These Cabbies Yield…for Big Data
Riding in a New York City cab can be a harrowing, life-or-death experience. But as the result of a recent study of taxi traffic patterns in the Big Apple, your wild urban adventure is helping to unearth clues about how best to crunch massive amounts of location data, and could pave the way for more elaborate ways that GPU computing can crunch big location data in the future.
University researchers from New York and Oklahoma recently dug into the location data collected from more than 170 million taxi rides taken in 2009. That year, the city collected location data from more than 13,000 GPS-equipped cabs, which made an average of 500,000 trips per day.
The researchers’ goals were twofold. First, they wanted to determine where, exactly, all those trips started and ended, for the purpose of assisting city planners (the results might surprise you). Secondly–and more importantly–they wanted to flesh out new massively data parallel techniques to speed up the complex spatial query tasks.
The amount of data here is so big that existing approaches to crunching location data, such as Geographical Information Systems (GIS), Spatial Databases (SDB), and Moving Object Databases (MOD), simply don’t work. “The huge data volumes have prevented these existing technologies, which are mostly designed for disk-resident systems based on serial algorithms and running on uniprocessors, from achieving performance close to real-time responses to support interactive inquiries,” write the three researchers: Jianting Zhang from City College of New York, Simin You of CUNY, and Le Gruenwald from the University of Oklahoma.
Trying to tackle this problem in a linear, head-on manner is a good way to induce blunt-force trauma of the big data variety. “Our previous experiments have shown that simply uploading the raw data of 170 million taxi trip records in a PostgreSQL database and creat[ing] a geometry column for the pickup locations would cost 100+ hours on a high-end workstation with 48 GB memory and reasonably up-to-date dual Intel Xeon quadcore,” the researchers wrote.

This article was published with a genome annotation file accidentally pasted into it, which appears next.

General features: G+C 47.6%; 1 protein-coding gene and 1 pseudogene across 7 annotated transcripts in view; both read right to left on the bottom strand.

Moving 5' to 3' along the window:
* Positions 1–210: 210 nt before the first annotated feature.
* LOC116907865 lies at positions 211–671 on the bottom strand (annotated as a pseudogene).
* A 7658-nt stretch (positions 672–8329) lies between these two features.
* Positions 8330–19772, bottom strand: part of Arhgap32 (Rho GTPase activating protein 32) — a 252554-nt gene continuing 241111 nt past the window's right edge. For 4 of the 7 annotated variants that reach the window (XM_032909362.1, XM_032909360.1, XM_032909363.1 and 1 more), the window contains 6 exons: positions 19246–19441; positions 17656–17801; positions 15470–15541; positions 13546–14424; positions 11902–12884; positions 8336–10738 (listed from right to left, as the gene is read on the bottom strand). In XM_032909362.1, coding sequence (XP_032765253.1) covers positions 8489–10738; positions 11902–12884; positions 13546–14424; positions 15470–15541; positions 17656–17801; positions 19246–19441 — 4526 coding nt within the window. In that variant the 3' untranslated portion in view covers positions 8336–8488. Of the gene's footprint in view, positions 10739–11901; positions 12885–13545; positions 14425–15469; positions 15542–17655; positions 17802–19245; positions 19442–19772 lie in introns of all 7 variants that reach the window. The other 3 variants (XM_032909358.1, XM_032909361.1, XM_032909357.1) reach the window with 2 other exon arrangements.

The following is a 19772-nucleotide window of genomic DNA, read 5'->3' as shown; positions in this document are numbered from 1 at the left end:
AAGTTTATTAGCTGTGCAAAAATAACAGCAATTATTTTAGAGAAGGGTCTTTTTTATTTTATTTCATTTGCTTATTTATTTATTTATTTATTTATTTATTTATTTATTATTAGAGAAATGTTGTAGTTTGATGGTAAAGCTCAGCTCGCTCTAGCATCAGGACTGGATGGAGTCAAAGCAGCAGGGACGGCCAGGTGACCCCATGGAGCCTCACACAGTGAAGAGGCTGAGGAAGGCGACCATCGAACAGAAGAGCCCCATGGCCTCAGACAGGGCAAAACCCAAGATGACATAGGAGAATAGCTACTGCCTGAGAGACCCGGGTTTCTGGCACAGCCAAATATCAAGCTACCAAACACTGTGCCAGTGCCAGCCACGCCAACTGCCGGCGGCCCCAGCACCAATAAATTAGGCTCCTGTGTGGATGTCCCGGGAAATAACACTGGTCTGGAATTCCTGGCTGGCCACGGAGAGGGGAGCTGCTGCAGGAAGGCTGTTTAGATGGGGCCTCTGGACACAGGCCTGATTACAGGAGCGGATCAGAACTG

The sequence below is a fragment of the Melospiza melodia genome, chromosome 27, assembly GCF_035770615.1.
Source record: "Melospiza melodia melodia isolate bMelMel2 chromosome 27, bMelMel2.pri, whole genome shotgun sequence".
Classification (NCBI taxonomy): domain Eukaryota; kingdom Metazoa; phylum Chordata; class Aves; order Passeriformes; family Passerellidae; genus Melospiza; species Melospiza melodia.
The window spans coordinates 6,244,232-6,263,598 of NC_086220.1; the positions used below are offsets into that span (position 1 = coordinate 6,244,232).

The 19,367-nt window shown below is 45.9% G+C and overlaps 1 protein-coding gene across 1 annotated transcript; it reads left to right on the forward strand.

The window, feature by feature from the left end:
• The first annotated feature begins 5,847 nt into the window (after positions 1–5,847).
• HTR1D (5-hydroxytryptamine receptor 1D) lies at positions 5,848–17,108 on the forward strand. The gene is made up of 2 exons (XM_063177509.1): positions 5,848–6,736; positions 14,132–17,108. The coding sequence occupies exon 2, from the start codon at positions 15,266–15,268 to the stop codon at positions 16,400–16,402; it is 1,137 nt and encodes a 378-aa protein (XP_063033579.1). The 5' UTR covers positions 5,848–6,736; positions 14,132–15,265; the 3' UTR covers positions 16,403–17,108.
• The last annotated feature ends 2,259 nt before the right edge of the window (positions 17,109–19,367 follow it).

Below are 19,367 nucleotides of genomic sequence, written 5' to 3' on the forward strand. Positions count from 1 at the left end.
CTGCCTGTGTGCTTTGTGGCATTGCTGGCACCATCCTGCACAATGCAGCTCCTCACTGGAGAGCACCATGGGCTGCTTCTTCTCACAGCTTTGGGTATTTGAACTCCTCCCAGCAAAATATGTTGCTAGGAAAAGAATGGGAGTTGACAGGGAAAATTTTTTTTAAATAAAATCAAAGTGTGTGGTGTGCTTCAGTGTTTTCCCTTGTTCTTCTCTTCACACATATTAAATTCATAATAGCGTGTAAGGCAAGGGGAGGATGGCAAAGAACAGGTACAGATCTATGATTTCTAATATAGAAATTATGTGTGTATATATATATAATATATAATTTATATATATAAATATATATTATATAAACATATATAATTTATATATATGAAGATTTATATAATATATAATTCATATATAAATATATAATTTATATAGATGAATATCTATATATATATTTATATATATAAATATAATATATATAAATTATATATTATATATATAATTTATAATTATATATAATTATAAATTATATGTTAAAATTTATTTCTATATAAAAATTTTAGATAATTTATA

The Hadoop/MapReduce framework has become a popular place to crunch such data in a parallel way. But in this case, the researchers chose to turn this into a graphic processing equation, using GPUS for general purpose computing (or GPGPU).
Here’s how they approached it. First, they adopted land-use types (as determined by New York’s friendly planning commission) as a proxy for trip purposes at the pickup and drop-off locations. Then, they converted the land use types in NYC into three-quarters of a million tax lot polygons sporting 4.7 million vertices. Finally, they formulated a “large-scale nearest neighbor spatial query problem” based on point-to-polygon distance. Then they let the GPUs fly.
It worked. “Experiments have shown that our GPU implementations can complete such complex spatial queries in about 50-75 seconds using an inexpensive commodity GPU device,” the researchers say. “The performance is 10X-20X higher than the host machine with an Intel dual-core CPU when all the cores and hardware supported threads are fully used.”
Can the GPU approach scale? Up to a point, the researchers say. “While the shared-memory parallel hardware of GPU systems are generally considered lacking good scalability when compared with shared-nothing architectures, we argue that the large numbers of processing cores and the high memory bandwidth available on GPUs have made them competitive in solving big data problems up to a certain scale,” they write.
Going forward, the researchers will be looking to integrate the GPU approach into the Hadoop/MapReduce infrastructure to solve problems of a larger scale.
By the way, the researchers also figured out where all those cabs are headed in NYC. The top three pickup locations, as depicted according to land use types (LUTs), are Commercial & Office Buildings, Open Space & Outdoor Recreation, and Mixed Residential & Commercial Buildings, respectively. Those three LUTS are also the top drop-off points, in the same order.
The researchers’ paper, titled “High-Performance Spatial Query Processing on Big Taxi Trip Data using GPGPUs,” was recently published on the City University of New York’s website.